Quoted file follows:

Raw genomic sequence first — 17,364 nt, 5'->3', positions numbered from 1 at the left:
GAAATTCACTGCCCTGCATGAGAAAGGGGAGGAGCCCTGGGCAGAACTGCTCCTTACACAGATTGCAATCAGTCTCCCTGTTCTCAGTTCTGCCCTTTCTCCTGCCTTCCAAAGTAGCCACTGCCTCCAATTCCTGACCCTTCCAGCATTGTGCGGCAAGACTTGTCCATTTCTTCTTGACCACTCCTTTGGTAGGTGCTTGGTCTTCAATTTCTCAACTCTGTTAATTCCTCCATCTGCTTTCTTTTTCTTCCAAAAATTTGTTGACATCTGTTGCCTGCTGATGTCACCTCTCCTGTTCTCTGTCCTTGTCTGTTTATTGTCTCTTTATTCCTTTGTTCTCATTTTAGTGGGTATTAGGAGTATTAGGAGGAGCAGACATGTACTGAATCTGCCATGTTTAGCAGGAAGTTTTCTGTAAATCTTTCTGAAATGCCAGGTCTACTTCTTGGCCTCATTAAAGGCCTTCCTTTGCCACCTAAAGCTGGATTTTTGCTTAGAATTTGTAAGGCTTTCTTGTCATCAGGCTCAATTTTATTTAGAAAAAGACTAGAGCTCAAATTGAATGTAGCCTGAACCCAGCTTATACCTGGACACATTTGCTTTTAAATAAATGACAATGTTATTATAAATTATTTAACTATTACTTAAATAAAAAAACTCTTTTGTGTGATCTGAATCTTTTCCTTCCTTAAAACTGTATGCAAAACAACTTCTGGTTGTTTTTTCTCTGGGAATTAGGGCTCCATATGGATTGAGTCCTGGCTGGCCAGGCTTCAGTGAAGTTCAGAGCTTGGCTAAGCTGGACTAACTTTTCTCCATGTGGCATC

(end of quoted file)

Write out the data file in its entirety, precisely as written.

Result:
Raw genomic sequence first — 17,364 nt, 5'->3', positions numbered from 1 at the left:
GAAATTCACTGCCCTGCATGAGAAAGGGGAGGAGCCCTGGGCAGAACTGCTCCTTACACAGATTGCAATCAGTCTCCCTGTTCTCAGTTCTGCCCTTTCTCCTGCCTTCCAAAGTAGCCACTGCCTCCAATTCCTGACCCTTCCAGCATTGTGCGGCAAGACTTGTCCATTTCTTCTTGACCACTCCTTTGGTAGGTGCTTGGTCTTCAATTTCTCAACTCTGTTAATTCCTCCATCTGCTTTCTTTTTCTTCCAAAAATTTGTTGACATCTGTTGCCTGCTGATGTCACCTCTCCTGTTCTCTGTCCTTGTCTGTTTATTGTCTCTTTATTCCTTTGTTCTCATTTTAGTGGGTATTAGGAGTATTAGGAGGAGCAGACATGTACTGAATCTGCCATGTTTAGCAGGAAGTTTTCTGTAAATCTTTCTGAAATGCCAGGTCTACTTCTTGGCCTCATTAAAGGCCTTCCTTTGCCACCTAAAGCTGGATTTTTGCTTAGAATTTGTAAGGCTTTCTTGTCATCAGGCTCAATTTTATTTAGAAAAAGACTAGAGCTCAAATTGAATGTAGCCTGAACCCAGCTTATACCTGGACACATTTGCTTTTAAATAAATGACAATGTTATTATAAATTATTTAACTATTACTTAAATAAAAAAACTCTTTTGTGTGATCTGAATCTTTTCCTTCCTTAAAACTGTATGCAAAACAACTTCTGGTTGTTTTTTCTCTGGGAATTAGGGCTCCATATGGATTGAGTCCTGGCTGGCCAGGCTTCAGTGAAGTTCAGAGCTTGGCTAAGCTGGACTAACTTTTCTCCATGTGGCATC